by Bryant FrazerChopping Mall is not the shopping-centre slasher-movie its title suggests. Here's what you really need to know: It includes a scene where a woman clad in light-blue Playboy panties runs screaming through the spacious halls of the Sherman Oaks Galleria in a hail of laser fire, chased by a killer robot resembling a cross between a Dalek from "Doctor Who" and Number Five from Short Circuit. The opening sequence features Paul Bartel and Mary Woronov in a cameo as their Paul and Mary Bland characters from the cult classic Eating Raoul. The always-game Barbara Crampton, who had just shot Re-Animator, takes her top off. And, like the maraschino cherry on top of a soft-serve strawberry sundae, the great character actor Dick Miller plays a crusty janitor who trash-talks one of the malevolent tin-can tyrants like a Jet giving the finger to Officer Krupke.
***½/**** Image A Sound A+ Extras A starring Paul Dano, Daniel Radcliffe, Mary Elizabeth Winstead written and directed by Daniel Scheinert and Daniel Kwan
by Walter Chaw Bridging the gap between Charlie Kaufman movies, the Daniels' Swiss Army Man is one high-concept conceit carried through to every possible ontological end. It veers, dizzily, between slapstick scatalogical comedy and poignant existential philosophy, doing so with the sort of invention generally credited to silent-film clowns. Open with Hank (Paul Dano), shipwrecked, about to hang himself when he notices the corpse of Manny (Daniel Radcliffe) washed ashore. He looks for signs of life. There aren't any, save the rapid decomposition that's causing Manny to fart. A lot. Manny's farts carry Hank back to civilization, in fact, in a trailer-spoiled motorboat sequence that would be indescribable were it not right there. Like so many things in the film, it's not clear that this is "actually" happening or just a fantasy of Hank's before dying. By the middle of the picture, it's apparent that challenging the border between the cinema real and the cinema imagined is the point. If it destroys that conversation, it allows for a better one about the nature of friendship and honesty, whether it's possible to ever truly be open with another human being and, if it is, whether it would be something welcomed or rejected. Unconditional acceptance is a charming romantic fantasy, but that's all it is.
***½/**** starring Elizabeth Reaser, Annalise Basso, Lulu Wilson, Henry Thomas written by Mike Flanagan & Jeff Howard directed by Mike Flanagan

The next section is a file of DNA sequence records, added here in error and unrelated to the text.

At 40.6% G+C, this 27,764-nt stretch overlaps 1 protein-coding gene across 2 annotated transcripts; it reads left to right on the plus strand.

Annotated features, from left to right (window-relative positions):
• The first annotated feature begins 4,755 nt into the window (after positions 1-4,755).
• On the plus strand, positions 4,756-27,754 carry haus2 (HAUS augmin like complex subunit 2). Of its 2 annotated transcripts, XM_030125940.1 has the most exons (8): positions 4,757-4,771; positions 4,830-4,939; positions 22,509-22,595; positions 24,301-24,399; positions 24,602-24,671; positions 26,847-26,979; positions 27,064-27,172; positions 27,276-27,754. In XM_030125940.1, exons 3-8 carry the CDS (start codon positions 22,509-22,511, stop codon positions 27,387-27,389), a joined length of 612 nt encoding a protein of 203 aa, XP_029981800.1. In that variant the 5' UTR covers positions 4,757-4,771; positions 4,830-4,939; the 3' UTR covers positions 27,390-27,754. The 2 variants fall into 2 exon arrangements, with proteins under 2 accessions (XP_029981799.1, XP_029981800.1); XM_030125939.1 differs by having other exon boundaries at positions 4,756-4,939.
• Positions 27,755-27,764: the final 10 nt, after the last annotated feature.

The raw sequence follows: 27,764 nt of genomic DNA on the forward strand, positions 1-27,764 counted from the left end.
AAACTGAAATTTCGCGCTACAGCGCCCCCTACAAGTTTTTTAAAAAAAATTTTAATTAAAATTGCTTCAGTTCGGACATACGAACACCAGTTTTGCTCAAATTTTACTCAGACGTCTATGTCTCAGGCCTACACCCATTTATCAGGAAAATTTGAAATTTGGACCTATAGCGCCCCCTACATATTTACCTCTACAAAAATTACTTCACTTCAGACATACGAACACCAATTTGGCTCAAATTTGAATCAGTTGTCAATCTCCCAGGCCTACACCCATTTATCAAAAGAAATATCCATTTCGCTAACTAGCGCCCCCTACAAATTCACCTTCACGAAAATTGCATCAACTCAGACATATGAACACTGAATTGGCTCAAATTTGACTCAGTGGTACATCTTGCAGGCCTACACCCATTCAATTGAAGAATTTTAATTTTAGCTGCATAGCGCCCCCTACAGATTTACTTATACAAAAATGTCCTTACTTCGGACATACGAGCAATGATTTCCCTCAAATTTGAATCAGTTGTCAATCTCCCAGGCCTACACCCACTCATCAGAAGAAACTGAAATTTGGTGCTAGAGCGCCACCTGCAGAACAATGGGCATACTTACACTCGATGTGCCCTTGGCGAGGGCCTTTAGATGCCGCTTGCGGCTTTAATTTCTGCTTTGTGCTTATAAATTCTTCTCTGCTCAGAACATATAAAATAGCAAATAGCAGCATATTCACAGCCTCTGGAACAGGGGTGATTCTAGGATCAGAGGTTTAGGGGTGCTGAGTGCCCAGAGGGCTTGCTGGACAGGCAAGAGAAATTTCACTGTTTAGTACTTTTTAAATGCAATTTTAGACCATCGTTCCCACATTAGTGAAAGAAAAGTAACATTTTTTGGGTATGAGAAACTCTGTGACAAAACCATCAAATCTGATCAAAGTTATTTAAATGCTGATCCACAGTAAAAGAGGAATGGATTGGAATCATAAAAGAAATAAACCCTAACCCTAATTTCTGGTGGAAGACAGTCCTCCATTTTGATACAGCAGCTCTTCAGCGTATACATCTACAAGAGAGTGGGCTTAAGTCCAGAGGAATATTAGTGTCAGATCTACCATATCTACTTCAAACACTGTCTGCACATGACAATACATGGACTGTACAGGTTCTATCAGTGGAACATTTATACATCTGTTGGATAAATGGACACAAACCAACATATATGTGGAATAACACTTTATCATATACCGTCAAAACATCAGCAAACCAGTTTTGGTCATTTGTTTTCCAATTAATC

by Walter Chaw Because distribution is the ridiculous trash fire it is sometimes, Mike Flanagan, through circumstance, misadventure, and good old-fashioned industriousness, had three films ready for release in 2016: Hush, Before I Wake, and Ouija: Origin of Evil (hereafter Ouija 2). I've only seen Hush and Ouija 2 thus far--it looks like Before I Wake has been delayed yet again--but I can say that when taken with his first two films, the moody Absentia and the excellent Oculus, Flanagan is already at the forefront of the new American horror revolution. His movies are drum-tight. He isn't afraid of the high-concept. He makes smart use of minimal exposition and narrative ellipsis, and he embraces the inexplicable and the uncanny. Better, there is at work in Flanagan's pictures this undercurrent of grief, tied together with the thought that perhaps these intimations of immortality are bound snug with the dementing tortures of unimaginable loss. The supernatural is mainly considered, after all, upon the death of loved ones, and so it is that Ouija 2's Alice (Elizabeth Reaser) makes a living with her two young daughters, Lina (Annalise Basso) and Doris (Lulu Wilson), as a fake spirit medium giving succour to the recently bereaved.
*/**** Image A Sound A+ Extras D starring Gerard Butler, Aaron Eckhart, Alon Moni Aboutboul, Morgan Freeman screenplay by Creighton Rothenberger & Katrin Benedikt and Christian Gudegast and Chad St. John directed by Babak Najafi
by Walter Chaw It's a corker. Playing exactly like another instalment in the "Call of Duty" FPS videogame franchise, Iranian-born Babak Najafi's London Has Fallen is a gobsmacking, jingoistic, political exploitation horror-thriller that traffics in contemporary paranoia with unusually exuberant brutality. It loves killing people. Loves it. The picture's packed full of xenophobia and all the other insidious forms of fear infecting our modern apocalypse: hatred of the Other, terror of invasion, terror of the self. It fashions what is essentially another 28 Days Later sequel by recasting the rage zombies as Islamic Fundamentalists, simultaneously creating in the process a recruitment video for bellicose young men in the West wanting to kill Arabs--and one for bellicose young men in the Middle-East wanting to kill Americans. Tidy. London Has Fallen is propaganda with a budget, a few recognizable faces, and some directing chops to boot. I'm equally glad and appalled it exists. I wish I were more surprised that it does.
Histoire immortelle ***/**** Image A- Sound A- Extras B+ starring Jeanne Moreau, Roger Coggio, Norman Eshley, Orson Welles written by Orson Welles, from a short story by Karen Blixen directed by Orson Welles
by Bryant Frazer It's one of those salutary coincidences of movie history that the final narrative film completed by Orson Welles would turn out to be this rumination on an old man's obsession with storytelling. It's not that Welles was exactly elderly at the time (he was 51 when he made it), but there's a matter-of-fact finality to the work that becomes just a touch spooky in retrospect. Commissioned by the French national television agency as a Jeanne Moreau vehicle to commemorate the transition to colour television, The Immortal Story required that Welles work in colour for the first time, catalyzing a fairly dramatic evolution of his style. But it gave him the opportunity to adapt a short story by Karen Blixen (a.k.a. Isak Dinesen), one of his favourite writers, and to work again with Moreau, one of his favourite actors. Less than an hour long, it has remained an obscure film for a variety of reasons, but it's intermittently remarkable despite its modesty.
*/**** Image A- Sound B Extras A+ starring Ted Vernon, Michael Simms, Victoria Christian, Richard Vidan written by Richard Jefferies and William Wesley directed by William Wesley